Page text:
| Publication Date: Wednesday, May 18, 2005|
The perfect manager
The perfect manager
(May 18, 2005)
by Casey Reivich
On the morning of Dec. 7, 1941, Stanford freshman John Johnson sat in his car, listened to the radio and held hands with his sweetheart, Phyllis Hackman.
Little did he know his life was about change forever.
After the attack on Pearl Harbor, Johnson eventually joined the Navy and left Stanford for officer training. He married Phyllis in Asbury Park, N.J. in 1944 just before he was shipped to Guam. The war would be the first of many challenges for Johnson, who would one day help create the Palo Alto Medical Foundation.
In the Pacific, Johnson was assigned to a fleet mine sweeper, the USS Oracle. He protected the aviation gas ships that were fueling the B-29s in the Pacific. At the war's end, Johnson still could not return home.
"Everyone was going home except the USS Oracle and a lot of mine sweepers. It was an unhappy surprise when they said 'We're putting back all the sonar gear and you're to go back out there and sweep up mines off of Korea, Japan and off of Formosa,'" he recalled with good humor.
Johnson made it back to the states in time to register for the spring quarter at Stanford. After earning a degree in political science, he was offered a scholarship at the Coro Foundation, a public trust in San Francisco that focuses on leadership in public affairs. His time at the foundation solidified a desire to work in public service and management.
In 1952 he became assistant city manager of Menlo Park. In 1958, he became city manager of Menlo Park.
It was a challenging time for the burgeoning Peninsula city. The Bay Area experienced a population boom after the war. The war introduced GIs from all over the country to California. Many GIs decided to make theirs lives in the Golden State.
Johnson had to find a way to expand the boundaries of the city and ensure that Menlo Park have access to the Bay. As city manager, he played a crucial role in annexing the square miles that took the boundaries of Menlo Park to the Dumbarton Bridge.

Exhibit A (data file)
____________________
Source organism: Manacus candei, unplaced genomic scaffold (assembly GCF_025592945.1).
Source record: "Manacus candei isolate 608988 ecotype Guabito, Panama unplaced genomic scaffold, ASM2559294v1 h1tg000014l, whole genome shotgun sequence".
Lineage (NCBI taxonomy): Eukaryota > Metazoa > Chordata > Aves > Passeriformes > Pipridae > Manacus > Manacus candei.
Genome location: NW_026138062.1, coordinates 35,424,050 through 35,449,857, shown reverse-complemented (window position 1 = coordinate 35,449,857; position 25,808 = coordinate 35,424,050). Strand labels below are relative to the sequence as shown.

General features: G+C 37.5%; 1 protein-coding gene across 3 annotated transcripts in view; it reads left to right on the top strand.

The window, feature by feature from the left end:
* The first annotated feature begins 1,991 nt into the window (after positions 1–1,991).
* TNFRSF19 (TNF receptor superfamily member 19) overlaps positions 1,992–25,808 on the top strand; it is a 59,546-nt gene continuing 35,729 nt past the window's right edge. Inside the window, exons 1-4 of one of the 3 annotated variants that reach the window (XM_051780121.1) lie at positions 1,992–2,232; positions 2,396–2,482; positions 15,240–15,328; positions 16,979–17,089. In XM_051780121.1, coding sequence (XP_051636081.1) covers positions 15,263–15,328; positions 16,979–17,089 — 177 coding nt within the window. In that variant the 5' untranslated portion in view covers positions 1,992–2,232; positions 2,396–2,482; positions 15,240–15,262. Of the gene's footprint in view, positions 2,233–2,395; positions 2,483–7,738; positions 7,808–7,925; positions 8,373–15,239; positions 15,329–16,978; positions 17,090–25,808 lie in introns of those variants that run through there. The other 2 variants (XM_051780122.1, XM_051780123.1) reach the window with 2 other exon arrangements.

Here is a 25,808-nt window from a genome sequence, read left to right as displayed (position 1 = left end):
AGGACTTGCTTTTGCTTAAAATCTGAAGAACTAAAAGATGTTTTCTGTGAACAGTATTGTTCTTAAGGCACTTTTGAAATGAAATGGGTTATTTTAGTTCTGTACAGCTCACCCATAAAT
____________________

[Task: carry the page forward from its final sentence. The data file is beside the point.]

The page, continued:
Under Johnson's management, Menlo Park also acquired Dibble Hospital and made it into what is now the Menlo Park Civic Center. A new police station and library were also added.
At a dinner party in1964, Johnson met a couple doctors from the Palo Alto Clinic. He was impressed by the clinic's growth and accepted the position of executive administrator.
The Palo Alto Clinic evolved tremendously during Johnson's 23 years of service. His career culminated in the merger of the Palo Alto Clinic and the Palo Alto Medical Research Foundation into the Palo Alto Medical Foundation. The monumental merger spanned a decade.
"I'm really proud of the merger of the Palo Alto Medical Foundation. It was tough but fun. The PAMF is the Mayo Clinic of the west," Johnson said.
Despite his heavy workload, Johnson has always been an active volunteer. Johnson is indebted to his alma mater for the education he received; he served as President of Stanford Alumni Association from 1973-1974.
He served on the board of directors for the Channing House, an innovative retirement community, for 32 years. Johnson was also president of the Medical Group Management Association, a professional organization that helps clinic administrators nationwide.
The Johnsons have a son and daughter and two grandchildren. Johnson beamed with pride when he spoke about his family.
Since his retirement in 1991, Johnson, now 81, and his wife Phyllis, 80, have kept busy and involved.
They live in the Sequoias in Portola Valley. Phyllis, who was an elementary school teacher, runs an art therapy program at the Sequoias for the memory impaired. Johnson volunteers at the Palo Alto Medical Foundation and is a docent at the Stanford Athletic Hall of Fame.
Last year, the Johnsons celebrated their 60th anniversary by sailing down the Croatian coast on a five masted ship. This year they are planning a railroad trip across Canada.
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